Just for today: I will live through this day only. I will not brood about yesterday or obsess about tomorrow. I will not let all of the hooplah about the Myan Calendar freak me out.  I will not set far-reaching goals or try to overcome all of my problems at once, but not because I believe the world is going to end on December 21st.

I know that I can do something for 24 hours that would overwhelm me if I had to keep it up for a lifetime. But if I can just do it for one little day, it will be enough.

Just for today: I will be happy. I will not dwell on thoughts that depress me. If my mind fills with clouds, I will chase them away and fill it with sunshine (or images of lounging on a Costa Rican beach, or my son’s smile). I will not let rainy days and Mondays get me down. I will go to yoga and actually try to breathe instead of using the time to dwell on mental to-do lists.

Just for today: I will accept what is. I will face reality. I will correct those things I can correct and accept those things I cannot. I am not an alchemist; I cannot turn lead to gold.

Just for today: I will improve my mind. I will read something that requires effort, thought, and concentration. I will not be a mental loafer. I will not rot my brain watching reality television or Fox News. I will not waste too much time on Pinterest. I will write something.

Just for today: I will make a conscious effort to be agreeable. Even if it nearly kills me. I will be kind and courteous to those who cross my path, even if they are cutting me off in traffic and flipping me the bird. I will improve my appearance, speak softly, and not interrupt when someone else is talking. I will strive to make my fake smile seem genuine, and to learn to bite my lip without causing pain.

Just for today: I will refrain from improving anyone but myself. Except for my kid. I’m a parent. That’s kind of my job. Adults, however, are not my responsibility. They are on their own.

Just for today: I will do something positive to improve my health. If I’m a smoker, I’ll quit. (Are there really still smokers out there?) If I am overweight, I’ll eat healthfully — if only for today. If I’m at a good size, I will try to eat more veggies and less crap. And not only that, I will get off the couch (or desk chair) and take a brisk walk, even if it’s only around the block instead of to the gym (where I’m paying for a membership anyway).

Just for today: I will gather the courage to do what is right and take the responsibility for my own actions. I will treat people as I want to be treated. Karma is a bitch, but only if I am. I will be enough.

Namaste, my friends, 
and best wishes for a happy, healthy, and sane 2012.

Dear Coldplay: a note from the little people

Dear Coldplay:

Tickets for the U.S. leg of your Mylo Xyloto tour officially went on sale Saturday.

Even though I am a massive fan, I didn’t buy any.

I don’t know if I’m more upset with me, or you.

My husband and I caught you last time you swung through Orlando on the Viva la Vida tour. The show was  amazing: a vibrant mix of older favorites flowing into new, and I fell freshly in love with several songs on the album for which I hadn’t shown the proper respect. We had such a fabulous time that we snatched up tickets for a second show a few months later, under the stars in Tampa. But that time, we bought a ticket for our son, as well.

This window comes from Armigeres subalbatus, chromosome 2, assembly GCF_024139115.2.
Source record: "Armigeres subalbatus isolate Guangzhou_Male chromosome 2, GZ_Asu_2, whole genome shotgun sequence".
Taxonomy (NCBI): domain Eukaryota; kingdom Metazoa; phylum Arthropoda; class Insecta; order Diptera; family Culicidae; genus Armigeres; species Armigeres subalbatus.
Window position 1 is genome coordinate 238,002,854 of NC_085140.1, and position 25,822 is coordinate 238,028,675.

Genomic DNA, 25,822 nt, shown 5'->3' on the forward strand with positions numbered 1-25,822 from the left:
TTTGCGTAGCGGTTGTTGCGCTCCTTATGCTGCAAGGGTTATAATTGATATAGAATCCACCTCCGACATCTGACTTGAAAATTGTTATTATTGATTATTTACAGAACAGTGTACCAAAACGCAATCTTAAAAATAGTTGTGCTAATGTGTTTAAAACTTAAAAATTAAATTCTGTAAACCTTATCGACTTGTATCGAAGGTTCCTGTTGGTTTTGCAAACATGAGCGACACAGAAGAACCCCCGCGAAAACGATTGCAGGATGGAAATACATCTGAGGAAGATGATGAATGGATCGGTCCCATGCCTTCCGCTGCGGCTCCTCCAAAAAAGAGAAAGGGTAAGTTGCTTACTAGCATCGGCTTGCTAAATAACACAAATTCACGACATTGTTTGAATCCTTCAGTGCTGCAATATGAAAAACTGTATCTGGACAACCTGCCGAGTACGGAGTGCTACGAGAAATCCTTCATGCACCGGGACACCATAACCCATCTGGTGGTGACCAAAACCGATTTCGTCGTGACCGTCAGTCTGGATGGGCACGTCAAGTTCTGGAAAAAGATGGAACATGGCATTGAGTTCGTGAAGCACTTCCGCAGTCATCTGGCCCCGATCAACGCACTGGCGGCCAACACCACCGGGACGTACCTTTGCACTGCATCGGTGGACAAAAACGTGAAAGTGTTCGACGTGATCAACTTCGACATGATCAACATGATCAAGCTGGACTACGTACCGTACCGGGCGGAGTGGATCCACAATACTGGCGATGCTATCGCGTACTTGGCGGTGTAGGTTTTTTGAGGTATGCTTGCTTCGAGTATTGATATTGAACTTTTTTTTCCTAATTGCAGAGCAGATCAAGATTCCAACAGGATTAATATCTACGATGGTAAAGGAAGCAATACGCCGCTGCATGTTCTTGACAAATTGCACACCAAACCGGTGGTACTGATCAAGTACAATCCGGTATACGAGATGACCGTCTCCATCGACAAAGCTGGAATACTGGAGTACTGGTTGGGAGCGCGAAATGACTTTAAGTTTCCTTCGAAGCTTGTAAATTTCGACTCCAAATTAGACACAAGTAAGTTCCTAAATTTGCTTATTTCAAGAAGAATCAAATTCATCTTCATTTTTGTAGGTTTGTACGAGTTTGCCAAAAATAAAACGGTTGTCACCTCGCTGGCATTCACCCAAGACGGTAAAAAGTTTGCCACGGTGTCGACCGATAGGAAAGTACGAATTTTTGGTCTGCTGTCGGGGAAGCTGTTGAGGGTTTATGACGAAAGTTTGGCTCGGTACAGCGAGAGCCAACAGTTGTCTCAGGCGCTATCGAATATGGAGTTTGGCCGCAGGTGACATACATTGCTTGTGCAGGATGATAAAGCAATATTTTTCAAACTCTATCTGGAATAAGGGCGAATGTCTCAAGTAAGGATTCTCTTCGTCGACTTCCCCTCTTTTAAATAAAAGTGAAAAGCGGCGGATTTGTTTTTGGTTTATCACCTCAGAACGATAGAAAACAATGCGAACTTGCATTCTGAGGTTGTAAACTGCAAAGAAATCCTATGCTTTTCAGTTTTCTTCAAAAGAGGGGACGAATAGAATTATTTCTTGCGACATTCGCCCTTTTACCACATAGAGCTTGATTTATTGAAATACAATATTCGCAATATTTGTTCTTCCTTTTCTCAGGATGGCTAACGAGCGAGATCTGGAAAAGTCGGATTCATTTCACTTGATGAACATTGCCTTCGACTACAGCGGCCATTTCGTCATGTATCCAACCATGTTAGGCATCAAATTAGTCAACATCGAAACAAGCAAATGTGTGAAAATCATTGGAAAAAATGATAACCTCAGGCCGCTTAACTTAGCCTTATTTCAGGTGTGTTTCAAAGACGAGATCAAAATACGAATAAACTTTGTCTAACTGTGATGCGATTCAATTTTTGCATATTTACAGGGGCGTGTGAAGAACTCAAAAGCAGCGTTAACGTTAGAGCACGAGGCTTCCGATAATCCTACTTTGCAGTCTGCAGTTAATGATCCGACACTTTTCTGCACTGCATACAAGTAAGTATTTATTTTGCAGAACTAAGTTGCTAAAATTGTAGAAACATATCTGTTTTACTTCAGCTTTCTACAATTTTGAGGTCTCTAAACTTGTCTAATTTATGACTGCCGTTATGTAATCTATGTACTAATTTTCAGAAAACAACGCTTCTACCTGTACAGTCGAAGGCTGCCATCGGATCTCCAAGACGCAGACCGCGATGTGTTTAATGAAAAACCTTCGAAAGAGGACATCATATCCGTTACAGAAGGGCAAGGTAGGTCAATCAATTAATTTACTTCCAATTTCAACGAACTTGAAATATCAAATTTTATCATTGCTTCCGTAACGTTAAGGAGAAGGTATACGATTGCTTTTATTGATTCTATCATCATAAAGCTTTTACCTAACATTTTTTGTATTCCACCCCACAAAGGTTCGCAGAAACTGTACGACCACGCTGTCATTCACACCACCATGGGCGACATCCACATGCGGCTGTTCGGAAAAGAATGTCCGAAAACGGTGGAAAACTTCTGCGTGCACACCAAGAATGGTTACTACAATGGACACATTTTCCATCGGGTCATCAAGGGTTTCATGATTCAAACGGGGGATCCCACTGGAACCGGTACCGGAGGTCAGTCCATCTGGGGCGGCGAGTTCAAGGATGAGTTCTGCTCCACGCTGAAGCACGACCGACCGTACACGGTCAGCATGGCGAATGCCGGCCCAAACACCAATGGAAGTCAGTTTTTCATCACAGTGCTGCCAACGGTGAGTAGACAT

My little guy was absolutely enthralled with the Viva La Vida album. Though he was familiar with the older songs, he knew the words to every track on the then new album, and had mastered the art of pounding the air drum to his favorites. Your show at the Tampa Amphitheater was to be his first venture into the entrancing and exhilarating world of live rock shows.  He was only six at the time. (He also had a  bit of a crush on Apple, and mentioned how we should arrange a playdate for the two of them before the show. We tried to explain that cool as that would be, it probably just wasn’t gonna happen.)

Then the show was cancelled.  He was devastated — we were pretty bummed as well, but, hey, we had caught the act a few months before. Though, I had been desperately looking forward to getting lost in the lush tunes while dancing under the stars. We had to promise (pinky swear, technically) to take our son to see you next time you toured.

And we fully intended to keep our promise.

We bought Mylo Xyloto the day it came out, and had it had been on vinyl, we would have worn some heavy grooves in it already. My kid and I worked on our wild and free dancing to Hurts Like Heaven,  Every Teardrop, and Charlie Brown nightly. We watched  as shows were announced in Europe, and waited for our chance to join in the reverie.

I understand you are a megaband now, a powerhouse quartet headlining massive festivals music across the globe. I realize you currently have a hit album and the band is riding on a wave of success. I get that life is a whirlwind for each of you at the moment, overflowing with fame, fortune, and a maybe little family time squeezed in where possible.

Source: via Dedra on Pinterest